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Kentucky's Frontier HighwayHistorical Landscapes along the Maysville Road$
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Karl Raitz and Robert Roland-Holst

Print publication date: 2012

Print ISBN-13: 9780813136646

Published to Kentucky Scholarship Online: September 2013

DOI: 10.5810/kentucky/9780813136646.001.0001

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PRINTED FROM KENTUCKY SCHOLARSHIP ONLINE (www.kentucky.universitypressscholarship.com). (c) Copyright The University Press of Kentucky, 2022. All Rights Reserved. An individual user may print out a PDF of a single chapter of a monograph in KSO for personal use.date: 29 June 2022

From Turnpike to Parkway

From Turnpike to Parkway

(p.87) 10 From Turnpike to Parkway
Kentucky's Frontier Highway

Karl Raitz

Nancy O’Malley

University Press of Kentucky

The most heavily travelled portion of the Maysville Road was the section that connected Lexington and Paris. By the 1820s, farms aligned the route and more than a dozen inns and taverns provided meals and overnight accommodations for carriage and stagecoach passengers and drovers. In 1827, state-appointed surveyors laid out a nearly straight road from Lexington to Paris. Road builders completed the realignment by the mid-1830s and the new alignment remained the primary route for more than 170 years. The road's historic turnpike configuration did not adapt well to motorized traffic which began in the 1920s. Engineers developed plans to rebuild the road and widen Paris Pike to four lanes in the late 1960s but protests and lawsuits led to development of revised construction plans that protracted the reconstruction process. Construction on a new four lane Paris Pike parkway began in 1997 and opened for traffic in 2003. The completed parkway has received numerous accolades and awards. [no longer true] As each segment is straightened, the traces established by Indians, buffalo, pioneers, and turnpikers, in turn, recede, eventually becoming lost landscapes.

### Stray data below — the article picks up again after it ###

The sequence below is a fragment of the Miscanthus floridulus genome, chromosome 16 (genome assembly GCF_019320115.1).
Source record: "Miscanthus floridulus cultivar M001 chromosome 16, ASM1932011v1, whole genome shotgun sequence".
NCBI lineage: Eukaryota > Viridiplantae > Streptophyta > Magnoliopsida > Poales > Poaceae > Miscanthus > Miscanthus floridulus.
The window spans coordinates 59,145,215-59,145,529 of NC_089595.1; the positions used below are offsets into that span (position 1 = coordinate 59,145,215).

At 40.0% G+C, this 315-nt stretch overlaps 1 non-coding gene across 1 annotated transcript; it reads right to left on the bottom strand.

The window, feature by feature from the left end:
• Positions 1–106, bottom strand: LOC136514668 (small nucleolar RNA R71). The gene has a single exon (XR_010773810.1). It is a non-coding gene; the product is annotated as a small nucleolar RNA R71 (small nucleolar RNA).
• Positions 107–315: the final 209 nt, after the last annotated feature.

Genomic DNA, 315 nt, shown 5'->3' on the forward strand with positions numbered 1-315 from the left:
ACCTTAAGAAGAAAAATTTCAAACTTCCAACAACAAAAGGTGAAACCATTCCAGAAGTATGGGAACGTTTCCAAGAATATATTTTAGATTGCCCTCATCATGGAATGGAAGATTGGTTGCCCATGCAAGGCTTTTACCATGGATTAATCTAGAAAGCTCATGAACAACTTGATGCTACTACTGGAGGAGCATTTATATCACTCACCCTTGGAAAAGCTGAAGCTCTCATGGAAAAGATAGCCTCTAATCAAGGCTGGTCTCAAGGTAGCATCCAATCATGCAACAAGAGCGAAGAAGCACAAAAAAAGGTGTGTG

Keywords:   Paris Pike, Road design, Modernization, Lost landscapes

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